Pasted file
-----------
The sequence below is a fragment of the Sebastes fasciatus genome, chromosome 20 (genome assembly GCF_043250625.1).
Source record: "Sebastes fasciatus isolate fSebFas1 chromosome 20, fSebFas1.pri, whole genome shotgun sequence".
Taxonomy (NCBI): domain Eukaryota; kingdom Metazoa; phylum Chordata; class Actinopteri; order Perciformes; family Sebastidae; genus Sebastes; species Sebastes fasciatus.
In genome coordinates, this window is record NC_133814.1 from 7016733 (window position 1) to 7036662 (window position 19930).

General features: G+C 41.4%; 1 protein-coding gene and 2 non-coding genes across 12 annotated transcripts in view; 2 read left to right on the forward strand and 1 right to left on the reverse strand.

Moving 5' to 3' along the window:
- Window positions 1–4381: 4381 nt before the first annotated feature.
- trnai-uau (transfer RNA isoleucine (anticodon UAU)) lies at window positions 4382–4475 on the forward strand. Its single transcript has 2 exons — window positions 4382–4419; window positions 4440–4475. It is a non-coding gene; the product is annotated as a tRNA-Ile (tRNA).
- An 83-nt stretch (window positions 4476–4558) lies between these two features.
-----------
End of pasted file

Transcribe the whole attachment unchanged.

The sequence below is a fragment of the Sebastes fasciatus genome, chromosome 20 (genome assembly GCF_043250625.1).
Source record: "Sebastes fasciatus isolate fSebFas1 chromosome 20, fSebFas1.pri, whole genome shotgun sequence".
Taxonomy (NCBI): domain Eukaryota; kingdom Metazoa; phylum Chordata; class Actinopteri; order Perciformes; family Sebastidae; genus Sebastes; species Sebastes fasciatus.
In genome coordinates, this window is record NC_133814.1 from 7016733 (window position 1) to 7036662 (window position 19930).

General features: G+C 41.4%; 1 protein-coding gene and 2 non-coding genes across 12 annotated transcripts in view; 2 read left to right on the forward strand and 1 right to left on the reverse strand.

Moving 5' to 3' along the window:
- Window positions 1–4381: 4381 nt before the first annotated feature.
- trnai-uau (transfer RNA isoleucine (anticodon UAU)) lies at window positions 4382–4475 on the forward strand. Its single transcript has 2 exons — window positions 4382–4419; window positions 4440–4475. It is a non-coding gene; the product is annotated as a tRNA-Ile (tRNA).
- An 83-nt stretch (window positions 4476–4558) lies between these two features.